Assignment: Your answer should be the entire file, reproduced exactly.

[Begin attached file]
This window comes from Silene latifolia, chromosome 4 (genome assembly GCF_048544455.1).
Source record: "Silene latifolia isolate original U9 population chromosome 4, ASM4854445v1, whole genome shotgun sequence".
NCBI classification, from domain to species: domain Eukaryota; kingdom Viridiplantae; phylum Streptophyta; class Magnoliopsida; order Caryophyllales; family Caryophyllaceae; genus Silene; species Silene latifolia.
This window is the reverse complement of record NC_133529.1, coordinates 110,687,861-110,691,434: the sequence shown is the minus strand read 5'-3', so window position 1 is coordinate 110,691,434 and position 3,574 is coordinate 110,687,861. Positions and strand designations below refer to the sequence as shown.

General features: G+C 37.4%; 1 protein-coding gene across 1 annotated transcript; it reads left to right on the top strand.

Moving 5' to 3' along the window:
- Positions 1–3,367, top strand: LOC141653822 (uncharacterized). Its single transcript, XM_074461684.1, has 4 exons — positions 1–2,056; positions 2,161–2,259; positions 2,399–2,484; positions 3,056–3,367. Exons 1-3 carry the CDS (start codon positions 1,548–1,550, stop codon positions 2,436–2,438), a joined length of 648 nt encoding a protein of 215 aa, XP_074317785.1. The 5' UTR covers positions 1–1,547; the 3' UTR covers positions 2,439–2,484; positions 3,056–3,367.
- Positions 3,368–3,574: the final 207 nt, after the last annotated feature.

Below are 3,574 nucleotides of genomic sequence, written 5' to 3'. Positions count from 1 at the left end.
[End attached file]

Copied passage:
This window comes from Silene latifolia, chromosome 4 (genome assembly GCF_048544455.1).
Source record: "Silene latifolia isolate original U9 population chromosome 4, ASM4854445v1, whole genome shotgun sequence".
NCBI classification, from domain to species: domain Eukaryota; kingdom Viridiplantae; phylum Streptophyta; class Magnoliopsida; order Caryophyllales; family Caryophyllaceae; genus Silene; species Silene latifolia.
This window is the reverse complement of record NC_133529.1, coordinates 110,687,861-110,691,434: the sequence shown is the minus strand read 5'-3', so window position 1 is coordinate 110,691,434 and position 3,574 is coordinate 110,687,861. Positions and strand designations below refer to the sequence as shown.

General features: G+C 37.4%; 1 protein-coding gene across 1 annotated transcript; it reads left to right on the top strand.

Moving 5' to 3' along the window:
- Positions 1–3,367, top strand: LOC141653822 (uncharacterized). Its single transcript, XM_074461684.1, has 4 exons — positions 1–2,056; positions 2,161–2,259; positions 2,399–2,484; positions 3,056–3,367. Exons 1-3 carry the CDS (start codon positions 1,548–1,550, stop codon positions 2,436–2,438), a joined length of 648 nt encoding a protein of 215 aa, XP_074317785.1. The 5' UTR covers positions 1–1,547; the 3' UTR covers positions 2,439–2,484; positions 3,056–3,367.
- Positions 3,368–3,574: the final 207 nt, after the last annotated feature.

Below are 3,574 nucleotides of genomic sequence, written 5' to 3'. Positions count from 1 at the left end.